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CHM12 Experiment 6 Determination of the Equilibrium Constant for Bromocresol Green

CHM12 Experiment 6 Determination of the Equilibrium Constant for Bromocresol Green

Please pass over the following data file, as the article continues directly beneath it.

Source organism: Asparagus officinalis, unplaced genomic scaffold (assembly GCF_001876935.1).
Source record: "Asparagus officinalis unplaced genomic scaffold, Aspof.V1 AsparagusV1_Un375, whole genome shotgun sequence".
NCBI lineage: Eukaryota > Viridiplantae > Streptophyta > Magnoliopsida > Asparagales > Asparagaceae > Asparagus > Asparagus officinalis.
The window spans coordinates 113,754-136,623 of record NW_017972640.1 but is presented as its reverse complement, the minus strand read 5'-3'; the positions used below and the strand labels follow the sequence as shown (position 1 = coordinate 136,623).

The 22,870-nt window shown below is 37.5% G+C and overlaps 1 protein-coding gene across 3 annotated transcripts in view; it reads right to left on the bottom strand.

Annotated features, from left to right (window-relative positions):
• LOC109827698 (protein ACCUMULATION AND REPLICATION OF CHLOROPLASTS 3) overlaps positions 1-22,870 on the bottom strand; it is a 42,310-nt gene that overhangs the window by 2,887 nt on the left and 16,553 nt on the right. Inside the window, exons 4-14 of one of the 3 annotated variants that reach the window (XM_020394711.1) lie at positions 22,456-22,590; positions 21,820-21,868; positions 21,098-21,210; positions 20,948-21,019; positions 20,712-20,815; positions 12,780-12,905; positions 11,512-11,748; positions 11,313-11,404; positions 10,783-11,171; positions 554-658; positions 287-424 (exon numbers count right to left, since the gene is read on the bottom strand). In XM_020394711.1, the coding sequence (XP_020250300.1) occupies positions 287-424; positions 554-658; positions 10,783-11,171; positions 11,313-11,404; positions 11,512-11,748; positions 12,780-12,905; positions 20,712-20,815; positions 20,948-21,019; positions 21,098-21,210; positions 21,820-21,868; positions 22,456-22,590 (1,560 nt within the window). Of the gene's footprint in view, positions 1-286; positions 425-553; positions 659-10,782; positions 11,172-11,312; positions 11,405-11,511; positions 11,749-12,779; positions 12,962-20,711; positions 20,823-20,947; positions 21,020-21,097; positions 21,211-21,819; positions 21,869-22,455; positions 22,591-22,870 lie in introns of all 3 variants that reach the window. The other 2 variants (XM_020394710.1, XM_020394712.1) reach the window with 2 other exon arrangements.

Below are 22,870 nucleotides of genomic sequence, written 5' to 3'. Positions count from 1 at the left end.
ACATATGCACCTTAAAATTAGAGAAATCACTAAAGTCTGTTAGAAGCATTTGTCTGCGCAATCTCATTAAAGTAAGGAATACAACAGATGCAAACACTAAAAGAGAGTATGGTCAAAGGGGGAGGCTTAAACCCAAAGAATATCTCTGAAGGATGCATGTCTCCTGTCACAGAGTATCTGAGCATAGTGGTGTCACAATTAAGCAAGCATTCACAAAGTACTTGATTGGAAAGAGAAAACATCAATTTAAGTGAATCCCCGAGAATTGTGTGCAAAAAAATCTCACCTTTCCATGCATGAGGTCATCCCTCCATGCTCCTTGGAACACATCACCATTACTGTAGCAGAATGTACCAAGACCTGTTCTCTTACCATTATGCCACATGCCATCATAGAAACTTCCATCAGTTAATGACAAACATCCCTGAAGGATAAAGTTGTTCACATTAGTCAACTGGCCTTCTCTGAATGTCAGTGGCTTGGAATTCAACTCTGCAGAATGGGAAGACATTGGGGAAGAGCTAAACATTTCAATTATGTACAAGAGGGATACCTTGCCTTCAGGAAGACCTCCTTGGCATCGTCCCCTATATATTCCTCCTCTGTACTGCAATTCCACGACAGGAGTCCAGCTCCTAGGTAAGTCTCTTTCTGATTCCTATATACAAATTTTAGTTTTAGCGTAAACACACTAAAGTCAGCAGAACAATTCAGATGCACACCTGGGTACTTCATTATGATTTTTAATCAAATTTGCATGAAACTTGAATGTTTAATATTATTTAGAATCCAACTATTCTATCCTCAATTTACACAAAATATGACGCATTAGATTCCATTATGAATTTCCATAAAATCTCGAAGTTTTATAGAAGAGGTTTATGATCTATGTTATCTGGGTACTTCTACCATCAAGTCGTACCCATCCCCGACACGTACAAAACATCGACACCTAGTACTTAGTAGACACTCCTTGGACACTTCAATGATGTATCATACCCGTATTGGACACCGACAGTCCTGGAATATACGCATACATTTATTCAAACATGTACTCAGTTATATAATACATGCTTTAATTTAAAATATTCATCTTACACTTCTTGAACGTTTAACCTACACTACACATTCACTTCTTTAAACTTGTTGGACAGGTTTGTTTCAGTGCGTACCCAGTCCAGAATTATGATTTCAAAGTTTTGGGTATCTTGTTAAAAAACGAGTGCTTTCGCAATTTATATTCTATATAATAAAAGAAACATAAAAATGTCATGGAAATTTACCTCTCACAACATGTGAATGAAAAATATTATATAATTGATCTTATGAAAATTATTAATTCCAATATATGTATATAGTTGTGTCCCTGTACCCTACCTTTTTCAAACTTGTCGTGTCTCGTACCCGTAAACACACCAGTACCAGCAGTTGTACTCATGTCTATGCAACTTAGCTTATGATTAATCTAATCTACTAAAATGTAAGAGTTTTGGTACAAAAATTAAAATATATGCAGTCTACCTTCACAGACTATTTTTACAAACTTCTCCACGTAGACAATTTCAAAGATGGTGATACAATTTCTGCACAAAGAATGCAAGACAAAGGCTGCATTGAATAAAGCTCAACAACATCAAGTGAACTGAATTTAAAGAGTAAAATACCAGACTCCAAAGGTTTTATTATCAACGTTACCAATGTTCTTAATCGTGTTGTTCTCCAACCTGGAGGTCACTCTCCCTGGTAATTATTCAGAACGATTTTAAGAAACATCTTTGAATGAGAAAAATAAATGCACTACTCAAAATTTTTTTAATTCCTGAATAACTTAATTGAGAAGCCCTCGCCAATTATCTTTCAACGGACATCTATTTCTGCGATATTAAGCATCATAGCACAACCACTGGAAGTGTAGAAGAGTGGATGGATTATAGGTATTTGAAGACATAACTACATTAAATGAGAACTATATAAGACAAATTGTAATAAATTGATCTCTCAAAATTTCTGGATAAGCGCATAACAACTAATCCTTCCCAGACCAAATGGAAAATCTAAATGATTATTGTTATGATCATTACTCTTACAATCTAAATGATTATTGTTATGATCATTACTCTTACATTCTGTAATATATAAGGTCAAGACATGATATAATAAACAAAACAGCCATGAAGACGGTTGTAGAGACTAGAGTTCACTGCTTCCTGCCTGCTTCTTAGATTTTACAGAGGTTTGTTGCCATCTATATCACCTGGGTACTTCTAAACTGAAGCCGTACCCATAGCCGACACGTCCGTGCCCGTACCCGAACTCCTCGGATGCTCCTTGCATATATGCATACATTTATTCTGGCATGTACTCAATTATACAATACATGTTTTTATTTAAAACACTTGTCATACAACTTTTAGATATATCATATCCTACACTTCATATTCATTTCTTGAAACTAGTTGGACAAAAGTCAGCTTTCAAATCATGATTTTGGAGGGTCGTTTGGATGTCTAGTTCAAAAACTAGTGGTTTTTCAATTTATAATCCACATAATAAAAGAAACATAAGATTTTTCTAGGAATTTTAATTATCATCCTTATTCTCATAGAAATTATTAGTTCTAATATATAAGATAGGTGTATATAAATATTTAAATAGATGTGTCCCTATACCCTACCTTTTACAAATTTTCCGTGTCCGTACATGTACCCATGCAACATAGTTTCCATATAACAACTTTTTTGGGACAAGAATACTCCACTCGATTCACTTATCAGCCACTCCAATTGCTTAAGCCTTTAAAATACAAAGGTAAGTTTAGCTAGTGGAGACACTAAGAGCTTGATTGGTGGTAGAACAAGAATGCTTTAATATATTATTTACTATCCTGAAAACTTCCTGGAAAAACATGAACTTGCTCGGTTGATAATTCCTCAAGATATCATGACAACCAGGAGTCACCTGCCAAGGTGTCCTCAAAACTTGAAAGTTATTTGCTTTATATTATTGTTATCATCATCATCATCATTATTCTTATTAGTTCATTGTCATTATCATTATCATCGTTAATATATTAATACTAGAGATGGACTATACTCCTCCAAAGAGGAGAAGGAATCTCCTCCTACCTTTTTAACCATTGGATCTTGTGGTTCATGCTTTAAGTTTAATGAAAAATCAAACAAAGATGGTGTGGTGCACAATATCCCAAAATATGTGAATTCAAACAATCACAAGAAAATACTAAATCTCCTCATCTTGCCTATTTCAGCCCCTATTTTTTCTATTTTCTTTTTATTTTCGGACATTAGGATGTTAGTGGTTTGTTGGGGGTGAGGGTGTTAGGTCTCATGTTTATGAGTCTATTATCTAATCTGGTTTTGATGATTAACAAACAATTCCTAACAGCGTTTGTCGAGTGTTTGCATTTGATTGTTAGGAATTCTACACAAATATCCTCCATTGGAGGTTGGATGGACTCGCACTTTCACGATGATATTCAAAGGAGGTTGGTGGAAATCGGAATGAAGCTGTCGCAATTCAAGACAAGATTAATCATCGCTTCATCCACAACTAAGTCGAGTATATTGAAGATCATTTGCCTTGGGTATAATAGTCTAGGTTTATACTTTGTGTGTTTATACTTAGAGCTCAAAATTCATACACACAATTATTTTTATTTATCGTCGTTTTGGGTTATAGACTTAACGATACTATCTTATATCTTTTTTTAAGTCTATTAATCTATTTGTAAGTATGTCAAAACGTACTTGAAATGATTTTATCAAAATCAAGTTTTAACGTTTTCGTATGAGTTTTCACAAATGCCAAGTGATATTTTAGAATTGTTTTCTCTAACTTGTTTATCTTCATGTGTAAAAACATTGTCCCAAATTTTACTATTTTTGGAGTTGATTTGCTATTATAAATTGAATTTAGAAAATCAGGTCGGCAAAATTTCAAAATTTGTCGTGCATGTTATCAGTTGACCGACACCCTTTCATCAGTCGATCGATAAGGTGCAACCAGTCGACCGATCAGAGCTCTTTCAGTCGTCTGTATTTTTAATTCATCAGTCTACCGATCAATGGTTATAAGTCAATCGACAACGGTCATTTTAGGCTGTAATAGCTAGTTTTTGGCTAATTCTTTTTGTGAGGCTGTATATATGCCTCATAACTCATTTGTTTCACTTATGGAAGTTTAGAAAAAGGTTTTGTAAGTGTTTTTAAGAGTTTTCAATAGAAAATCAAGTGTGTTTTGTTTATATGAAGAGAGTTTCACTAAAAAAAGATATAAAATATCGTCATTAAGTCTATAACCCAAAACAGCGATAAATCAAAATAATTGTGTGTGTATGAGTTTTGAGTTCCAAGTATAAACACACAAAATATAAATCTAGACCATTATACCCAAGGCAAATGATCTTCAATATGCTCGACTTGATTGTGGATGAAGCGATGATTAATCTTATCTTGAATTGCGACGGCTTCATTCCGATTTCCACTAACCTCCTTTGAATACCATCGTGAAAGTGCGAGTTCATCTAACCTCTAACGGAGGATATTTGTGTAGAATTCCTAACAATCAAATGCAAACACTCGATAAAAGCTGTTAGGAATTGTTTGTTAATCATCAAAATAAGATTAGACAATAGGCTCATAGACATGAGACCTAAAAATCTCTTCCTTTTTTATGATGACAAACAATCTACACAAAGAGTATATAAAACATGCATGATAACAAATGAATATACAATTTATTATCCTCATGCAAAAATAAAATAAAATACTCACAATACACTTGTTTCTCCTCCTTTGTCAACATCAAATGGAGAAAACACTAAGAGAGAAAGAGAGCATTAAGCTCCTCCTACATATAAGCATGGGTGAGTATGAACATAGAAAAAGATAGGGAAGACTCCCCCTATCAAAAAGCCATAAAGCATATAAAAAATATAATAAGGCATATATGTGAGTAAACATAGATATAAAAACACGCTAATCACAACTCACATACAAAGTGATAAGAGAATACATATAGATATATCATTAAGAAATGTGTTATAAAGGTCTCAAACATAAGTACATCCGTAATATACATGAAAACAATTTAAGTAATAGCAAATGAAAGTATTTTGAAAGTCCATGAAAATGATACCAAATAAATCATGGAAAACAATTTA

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Department of Physical Sciences Kingsborough Community College The City University of New York Spring 2012 Experiment 5: Determination of the Equilibrium Constant for Bromocresol Green 1 Experiment 6 Determination of the Equilibrium Constant for Bromocresol Green Reading assignment: Chang, Chemistry 10 th edition, Chapter 15: Acids and Bases, sections 1-5. Goals To determine the acid dissociation constant (K a ) for bromocresol green (BCG), an acid-base indicator. Discussion Acid-base indicators are often used to demonstrate the end-point of an acid-base reaction. Examples include phenolphthalein and the mixture of indicators used in universal indicator solution. Acid-base indicators are weak acids that dissociate into a hydronium ion (H 3 O + ) and a conjugate base anion (In ). This dissociation can be represented through the following equation and equilibrium expression: + - + - 3 2 3 weakacid conjugatebase hydronium indicator indicator ion [H O ][In ] HIn (aq) + H O (l) H O (aq) + In (aq) K = [HIn] a In order for a compound to be a useful indicator, the acidic form (HIn) and the basic form (In ) of the indicator should differ in color. Since equilibrium in acidic solution favors the formation of HIn, this species is called the acidic form of the indicator. Likewise, the In form is called the basic form since it is favored in basic solutions. An equilibrium mixture of the indicator will be colored according to the relative concentration of each form of the indicator. The position of the equilibrium and, therefore, the relative concentration of the two forms of the indicator will depend on the H 3 O + concentration, [H 3 O + ] or in shorthand notation [H + ]. The absorption curve of an indicator at different pH values can be studied to determine the equilibrium constant of the indicator. In this experiment, we will determine the equilibrium constant of bromocresol green (BCG). BCG is an indicator that is yellow in acidic solutions blue in basic solutions. When dissolved in water the conjugate pair (acidic and basic forms) display different absorption spectra since they possess different colors. Structure of Bromocresol Green (C 21 H 14 Br 4 O 5 S, MM = 698 g/mol) Acidic form (yellow in solution) Basic form- two resonance forms (blue in solution)
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